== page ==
Treasury yield curve: Signaling r-r-r-recession?
An inverted yield curve is a recessionary signal. Yet, despite recent curve flattening as markets price in a steep Fed hiking cycle, strong consumer spending power, cash-rich balance sheets, and modestly tight credit spreads point to investor fears of a looming recession being overblown.
Yield curve steepness
10-year minus 2-year yields, recessions are shaded, 1975 – present
The U.S. Treasury yield curve has inverted ahead of every U.S. recession since the 1950s. In recent months, the curve has flattened, significantly, prompting some investors to whisper the "R" word.
The 2s10s Treasury yield curve (the difference between the yields on 2-year and 10-year U.S. government debt) has flattened from a peak of 158 basis points (bps) in late Q1 2021 to under 50bps today. In previous Federal Reserve (Fed) hiking cycles, the spread has narrowed by around 80bps in the first year of tightening. On that basis, the curve could invert within the year. However, there are three important considerations:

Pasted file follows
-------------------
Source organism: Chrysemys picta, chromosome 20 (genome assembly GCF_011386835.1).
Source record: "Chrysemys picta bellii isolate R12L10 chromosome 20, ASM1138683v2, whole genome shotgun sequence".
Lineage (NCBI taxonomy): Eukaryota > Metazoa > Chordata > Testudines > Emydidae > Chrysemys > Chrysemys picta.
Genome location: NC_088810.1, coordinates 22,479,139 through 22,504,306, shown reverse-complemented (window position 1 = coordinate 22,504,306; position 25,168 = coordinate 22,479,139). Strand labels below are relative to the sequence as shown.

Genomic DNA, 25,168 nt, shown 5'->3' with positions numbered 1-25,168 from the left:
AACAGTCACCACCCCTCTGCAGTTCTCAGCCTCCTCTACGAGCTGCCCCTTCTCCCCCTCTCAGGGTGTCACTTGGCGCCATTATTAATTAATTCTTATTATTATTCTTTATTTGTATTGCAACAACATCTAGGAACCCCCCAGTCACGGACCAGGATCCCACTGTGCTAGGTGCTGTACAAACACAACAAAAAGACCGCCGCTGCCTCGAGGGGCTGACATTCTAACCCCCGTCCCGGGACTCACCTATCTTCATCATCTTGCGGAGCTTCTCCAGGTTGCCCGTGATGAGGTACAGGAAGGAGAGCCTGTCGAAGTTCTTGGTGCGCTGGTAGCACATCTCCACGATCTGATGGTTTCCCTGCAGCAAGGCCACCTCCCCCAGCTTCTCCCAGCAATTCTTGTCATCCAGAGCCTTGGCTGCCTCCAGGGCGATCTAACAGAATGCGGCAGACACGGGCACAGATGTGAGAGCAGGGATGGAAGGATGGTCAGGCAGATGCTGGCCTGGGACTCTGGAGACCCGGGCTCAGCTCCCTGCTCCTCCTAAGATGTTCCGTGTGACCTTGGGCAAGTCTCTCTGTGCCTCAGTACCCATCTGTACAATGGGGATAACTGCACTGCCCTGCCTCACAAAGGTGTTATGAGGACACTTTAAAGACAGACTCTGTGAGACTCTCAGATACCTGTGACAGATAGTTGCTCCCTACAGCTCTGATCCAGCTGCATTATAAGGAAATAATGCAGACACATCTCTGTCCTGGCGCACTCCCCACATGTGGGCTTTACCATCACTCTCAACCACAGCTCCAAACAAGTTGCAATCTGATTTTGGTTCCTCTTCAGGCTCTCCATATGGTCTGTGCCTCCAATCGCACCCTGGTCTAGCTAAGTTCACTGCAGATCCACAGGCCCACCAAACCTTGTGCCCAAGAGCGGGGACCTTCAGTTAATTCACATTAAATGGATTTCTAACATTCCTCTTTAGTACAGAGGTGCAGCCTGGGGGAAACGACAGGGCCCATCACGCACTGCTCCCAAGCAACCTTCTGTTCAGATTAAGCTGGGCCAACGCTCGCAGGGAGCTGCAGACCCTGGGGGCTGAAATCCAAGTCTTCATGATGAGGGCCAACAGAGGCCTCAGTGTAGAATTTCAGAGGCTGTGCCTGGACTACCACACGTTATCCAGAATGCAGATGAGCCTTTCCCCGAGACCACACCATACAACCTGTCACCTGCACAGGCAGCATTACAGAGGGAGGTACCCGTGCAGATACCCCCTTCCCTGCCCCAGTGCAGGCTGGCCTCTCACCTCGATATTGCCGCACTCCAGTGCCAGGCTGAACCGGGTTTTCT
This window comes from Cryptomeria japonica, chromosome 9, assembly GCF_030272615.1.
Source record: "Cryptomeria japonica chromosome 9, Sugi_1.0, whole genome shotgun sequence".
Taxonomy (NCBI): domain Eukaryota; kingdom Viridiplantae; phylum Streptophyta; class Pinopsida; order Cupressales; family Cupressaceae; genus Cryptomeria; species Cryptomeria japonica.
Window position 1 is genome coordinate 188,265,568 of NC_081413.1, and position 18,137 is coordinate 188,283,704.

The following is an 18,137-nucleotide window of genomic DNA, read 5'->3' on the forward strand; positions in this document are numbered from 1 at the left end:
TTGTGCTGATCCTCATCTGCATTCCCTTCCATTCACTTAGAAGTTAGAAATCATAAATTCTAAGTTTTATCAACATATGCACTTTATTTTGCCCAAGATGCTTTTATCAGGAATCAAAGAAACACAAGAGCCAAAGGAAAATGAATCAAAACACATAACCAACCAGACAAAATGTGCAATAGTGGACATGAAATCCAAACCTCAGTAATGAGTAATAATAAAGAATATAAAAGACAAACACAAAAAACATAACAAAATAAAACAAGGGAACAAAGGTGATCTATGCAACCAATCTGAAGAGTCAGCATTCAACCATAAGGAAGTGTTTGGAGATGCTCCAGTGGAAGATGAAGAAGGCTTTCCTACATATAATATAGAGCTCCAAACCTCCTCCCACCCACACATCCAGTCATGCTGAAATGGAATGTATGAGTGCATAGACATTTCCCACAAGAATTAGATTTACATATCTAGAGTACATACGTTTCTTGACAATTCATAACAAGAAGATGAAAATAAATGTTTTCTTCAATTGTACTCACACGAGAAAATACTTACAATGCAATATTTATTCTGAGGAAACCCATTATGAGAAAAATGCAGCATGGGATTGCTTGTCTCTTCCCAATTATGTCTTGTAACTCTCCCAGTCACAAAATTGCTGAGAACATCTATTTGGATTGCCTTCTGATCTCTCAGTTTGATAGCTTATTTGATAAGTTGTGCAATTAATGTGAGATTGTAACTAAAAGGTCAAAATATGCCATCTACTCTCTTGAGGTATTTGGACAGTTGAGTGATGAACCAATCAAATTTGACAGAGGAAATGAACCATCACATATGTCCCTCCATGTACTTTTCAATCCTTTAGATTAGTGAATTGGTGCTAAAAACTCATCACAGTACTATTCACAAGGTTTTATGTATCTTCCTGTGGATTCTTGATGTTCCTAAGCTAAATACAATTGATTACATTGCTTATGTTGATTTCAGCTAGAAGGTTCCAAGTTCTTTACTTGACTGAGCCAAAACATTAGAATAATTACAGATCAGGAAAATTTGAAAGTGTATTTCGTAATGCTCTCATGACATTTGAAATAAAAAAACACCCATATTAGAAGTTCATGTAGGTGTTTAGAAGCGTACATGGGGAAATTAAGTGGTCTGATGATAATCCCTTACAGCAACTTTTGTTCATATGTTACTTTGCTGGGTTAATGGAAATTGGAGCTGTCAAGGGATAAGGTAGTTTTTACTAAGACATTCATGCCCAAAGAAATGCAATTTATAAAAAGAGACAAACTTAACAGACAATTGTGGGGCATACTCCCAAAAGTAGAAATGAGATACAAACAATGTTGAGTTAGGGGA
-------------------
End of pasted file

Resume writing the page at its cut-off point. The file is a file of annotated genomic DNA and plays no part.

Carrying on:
- The huge quantities of government bonds owned by central banks are suppressing long-term yields. Given the lower starting point, it may be easier for the curve to invert, thus fading the recessionary signal.
- Markets have already priced in significant Fed tightening for 2022, so some of the "first-year flattening" has likely already occurred.
- The lead time between curve inversion and recession tends to be long and variable, on average 12-18 months, but sometimes extending to four years.
Other factors paint a more reassuring picture. Consumers have a huge excess savings cushion, corporate balance sheets are cash-rich, and credit spreads—another recessionary signal—continue to be relatively tight. It's far too early to start uttering the "R" word.
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